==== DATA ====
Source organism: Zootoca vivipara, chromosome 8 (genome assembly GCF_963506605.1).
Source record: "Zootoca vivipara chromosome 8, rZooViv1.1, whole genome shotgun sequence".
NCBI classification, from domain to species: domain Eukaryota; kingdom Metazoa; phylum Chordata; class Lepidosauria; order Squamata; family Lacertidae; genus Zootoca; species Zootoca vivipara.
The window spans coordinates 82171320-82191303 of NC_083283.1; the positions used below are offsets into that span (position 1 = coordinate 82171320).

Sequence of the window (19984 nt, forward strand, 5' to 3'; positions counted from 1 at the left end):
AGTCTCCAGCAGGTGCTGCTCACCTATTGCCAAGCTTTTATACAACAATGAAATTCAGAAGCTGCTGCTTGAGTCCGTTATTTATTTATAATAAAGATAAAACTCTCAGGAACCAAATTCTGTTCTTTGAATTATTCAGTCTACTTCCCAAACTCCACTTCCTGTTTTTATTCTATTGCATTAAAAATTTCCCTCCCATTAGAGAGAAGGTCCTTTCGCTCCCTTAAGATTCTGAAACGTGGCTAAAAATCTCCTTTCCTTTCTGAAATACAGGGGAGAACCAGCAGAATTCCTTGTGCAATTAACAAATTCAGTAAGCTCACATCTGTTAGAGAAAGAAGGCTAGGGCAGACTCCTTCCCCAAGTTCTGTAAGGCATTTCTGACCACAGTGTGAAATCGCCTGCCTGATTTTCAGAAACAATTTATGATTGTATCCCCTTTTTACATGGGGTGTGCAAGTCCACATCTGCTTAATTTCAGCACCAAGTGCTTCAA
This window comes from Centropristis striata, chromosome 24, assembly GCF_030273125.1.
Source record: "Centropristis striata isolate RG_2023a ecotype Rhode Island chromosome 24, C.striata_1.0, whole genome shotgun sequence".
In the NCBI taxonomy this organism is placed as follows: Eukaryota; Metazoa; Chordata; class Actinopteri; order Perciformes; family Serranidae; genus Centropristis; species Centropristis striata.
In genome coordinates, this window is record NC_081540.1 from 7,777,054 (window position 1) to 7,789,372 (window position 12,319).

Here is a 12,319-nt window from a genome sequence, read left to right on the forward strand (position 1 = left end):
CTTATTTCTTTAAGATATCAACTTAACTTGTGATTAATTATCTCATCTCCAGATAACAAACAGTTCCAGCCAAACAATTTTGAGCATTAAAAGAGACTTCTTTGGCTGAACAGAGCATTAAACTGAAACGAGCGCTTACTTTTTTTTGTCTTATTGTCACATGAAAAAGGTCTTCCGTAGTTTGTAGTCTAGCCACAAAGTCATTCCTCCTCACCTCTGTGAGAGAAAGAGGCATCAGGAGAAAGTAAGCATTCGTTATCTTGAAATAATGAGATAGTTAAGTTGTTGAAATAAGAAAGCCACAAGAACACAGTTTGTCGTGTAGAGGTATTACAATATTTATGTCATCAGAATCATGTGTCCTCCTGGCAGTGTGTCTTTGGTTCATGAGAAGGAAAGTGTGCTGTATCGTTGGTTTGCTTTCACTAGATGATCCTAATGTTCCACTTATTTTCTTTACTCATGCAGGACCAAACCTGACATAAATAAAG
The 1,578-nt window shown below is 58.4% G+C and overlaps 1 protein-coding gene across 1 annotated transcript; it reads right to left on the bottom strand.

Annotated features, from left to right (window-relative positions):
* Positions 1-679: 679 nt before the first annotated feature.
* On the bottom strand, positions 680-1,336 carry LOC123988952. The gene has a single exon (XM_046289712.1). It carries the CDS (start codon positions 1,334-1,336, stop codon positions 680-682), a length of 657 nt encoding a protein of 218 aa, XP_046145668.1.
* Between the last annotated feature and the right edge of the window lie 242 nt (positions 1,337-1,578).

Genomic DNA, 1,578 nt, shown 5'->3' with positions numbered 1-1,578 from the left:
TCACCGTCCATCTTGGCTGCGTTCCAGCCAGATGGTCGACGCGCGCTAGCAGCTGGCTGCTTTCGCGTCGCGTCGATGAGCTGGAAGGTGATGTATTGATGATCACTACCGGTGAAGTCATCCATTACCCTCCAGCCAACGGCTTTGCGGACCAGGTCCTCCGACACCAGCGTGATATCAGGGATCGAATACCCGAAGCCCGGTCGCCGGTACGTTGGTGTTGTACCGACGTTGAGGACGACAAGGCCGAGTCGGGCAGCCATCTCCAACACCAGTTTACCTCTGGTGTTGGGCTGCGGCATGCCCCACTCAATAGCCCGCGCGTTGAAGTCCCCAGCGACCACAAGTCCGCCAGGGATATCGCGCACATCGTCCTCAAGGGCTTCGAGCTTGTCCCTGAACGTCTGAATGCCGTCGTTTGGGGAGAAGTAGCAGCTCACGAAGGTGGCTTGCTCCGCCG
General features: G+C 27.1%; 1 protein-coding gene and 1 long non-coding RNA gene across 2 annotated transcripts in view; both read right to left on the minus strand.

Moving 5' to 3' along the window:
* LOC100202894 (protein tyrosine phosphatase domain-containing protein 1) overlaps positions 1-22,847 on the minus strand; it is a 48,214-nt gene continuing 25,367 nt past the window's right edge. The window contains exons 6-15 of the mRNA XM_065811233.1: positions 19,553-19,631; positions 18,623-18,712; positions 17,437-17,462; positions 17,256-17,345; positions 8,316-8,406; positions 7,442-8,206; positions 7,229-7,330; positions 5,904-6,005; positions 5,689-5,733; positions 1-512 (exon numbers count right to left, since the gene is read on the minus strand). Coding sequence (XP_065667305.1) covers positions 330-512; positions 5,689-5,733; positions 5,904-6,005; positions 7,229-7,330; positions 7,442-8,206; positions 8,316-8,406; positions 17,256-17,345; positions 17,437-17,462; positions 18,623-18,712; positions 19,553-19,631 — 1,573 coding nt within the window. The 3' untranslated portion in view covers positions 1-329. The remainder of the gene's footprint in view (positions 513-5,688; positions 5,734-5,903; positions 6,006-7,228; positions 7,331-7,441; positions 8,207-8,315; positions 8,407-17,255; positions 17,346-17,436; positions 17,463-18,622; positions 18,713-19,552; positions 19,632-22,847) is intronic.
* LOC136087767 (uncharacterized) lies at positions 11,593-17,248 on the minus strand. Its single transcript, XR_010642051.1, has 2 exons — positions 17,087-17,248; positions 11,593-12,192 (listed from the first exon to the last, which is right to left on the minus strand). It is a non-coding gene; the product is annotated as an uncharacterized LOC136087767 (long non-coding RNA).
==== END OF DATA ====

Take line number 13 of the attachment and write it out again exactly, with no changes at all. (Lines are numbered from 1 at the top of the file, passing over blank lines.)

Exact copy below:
The 1,578-nt window shown below is 58.4% G+C and overlaps 1 protein-coding gene across 1 annotated transcript; it reads right to left on the bottom strand.